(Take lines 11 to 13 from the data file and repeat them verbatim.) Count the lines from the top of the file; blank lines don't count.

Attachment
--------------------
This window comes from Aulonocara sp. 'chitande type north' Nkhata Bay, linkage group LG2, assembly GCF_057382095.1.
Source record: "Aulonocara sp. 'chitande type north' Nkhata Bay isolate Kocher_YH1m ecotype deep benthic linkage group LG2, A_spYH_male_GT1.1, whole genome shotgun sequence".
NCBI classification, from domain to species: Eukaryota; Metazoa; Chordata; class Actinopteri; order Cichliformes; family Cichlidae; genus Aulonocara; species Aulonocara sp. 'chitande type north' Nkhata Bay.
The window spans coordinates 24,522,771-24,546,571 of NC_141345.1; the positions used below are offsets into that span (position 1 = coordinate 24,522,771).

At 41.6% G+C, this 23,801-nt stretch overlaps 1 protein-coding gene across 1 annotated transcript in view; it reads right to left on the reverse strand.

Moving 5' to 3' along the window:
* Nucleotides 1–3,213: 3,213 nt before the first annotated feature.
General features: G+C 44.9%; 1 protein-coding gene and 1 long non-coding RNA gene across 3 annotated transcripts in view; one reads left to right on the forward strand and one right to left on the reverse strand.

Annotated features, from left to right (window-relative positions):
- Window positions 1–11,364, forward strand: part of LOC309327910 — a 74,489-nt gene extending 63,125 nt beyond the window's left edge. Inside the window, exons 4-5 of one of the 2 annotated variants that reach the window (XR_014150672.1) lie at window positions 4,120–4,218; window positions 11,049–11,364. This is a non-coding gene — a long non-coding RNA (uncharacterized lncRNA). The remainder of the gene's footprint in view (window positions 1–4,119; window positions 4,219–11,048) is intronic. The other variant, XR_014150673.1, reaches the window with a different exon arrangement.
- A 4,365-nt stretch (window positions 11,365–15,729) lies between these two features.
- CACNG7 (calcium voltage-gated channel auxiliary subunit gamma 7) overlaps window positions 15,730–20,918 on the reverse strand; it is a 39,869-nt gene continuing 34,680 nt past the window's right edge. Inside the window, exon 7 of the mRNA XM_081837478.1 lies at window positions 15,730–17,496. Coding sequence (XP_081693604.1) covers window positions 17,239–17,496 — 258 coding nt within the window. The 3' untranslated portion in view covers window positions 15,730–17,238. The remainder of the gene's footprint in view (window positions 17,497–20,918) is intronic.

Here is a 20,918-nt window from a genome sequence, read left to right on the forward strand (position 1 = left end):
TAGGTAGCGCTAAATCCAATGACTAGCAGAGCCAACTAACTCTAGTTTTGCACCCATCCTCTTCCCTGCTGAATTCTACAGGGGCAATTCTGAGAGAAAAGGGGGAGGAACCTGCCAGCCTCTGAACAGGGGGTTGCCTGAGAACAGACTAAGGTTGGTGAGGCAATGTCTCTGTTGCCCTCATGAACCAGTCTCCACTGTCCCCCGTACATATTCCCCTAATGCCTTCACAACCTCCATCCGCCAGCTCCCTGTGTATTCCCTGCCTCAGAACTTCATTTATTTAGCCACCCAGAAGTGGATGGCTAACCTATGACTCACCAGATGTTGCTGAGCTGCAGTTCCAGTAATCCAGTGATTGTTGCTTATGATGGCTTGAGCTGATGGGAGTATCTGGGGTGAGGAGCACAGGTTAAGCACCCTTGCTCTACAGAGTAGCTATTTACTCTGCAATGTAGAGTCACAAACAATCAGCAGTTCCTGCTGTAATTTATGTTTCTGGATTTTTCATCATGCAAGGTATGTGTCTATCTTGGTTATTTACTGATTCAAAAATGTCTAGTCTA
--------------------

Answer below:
- A 4,365-nt stretch (window positions 11,365–15,729) lies between these two features.
- CACNG7 (calcium voltage-gated channel auxiliary subunit gamma 7) overlaps window positions 15,730–20,918 on the reverse strand; it is a 39,869-nt gene continuing 34,680 nt past the window's right edge. Inside the window, exon 7 of the mRNA XM_081837478.1 lies at window positions 15,730–17,496. Coding sequence (XP_081693604.1) covers window positions 17,239–17,496 — 258 coding nt within the window. The 3' untranslated portion in view covers window positions 15,730–17,238. The remainder of the gene's footprint in view (window positions 17,497–20,918) is intronic.

Here is a 20,918-nt window from a genome sequence, read left to right on the forward strand (position 1 = left end):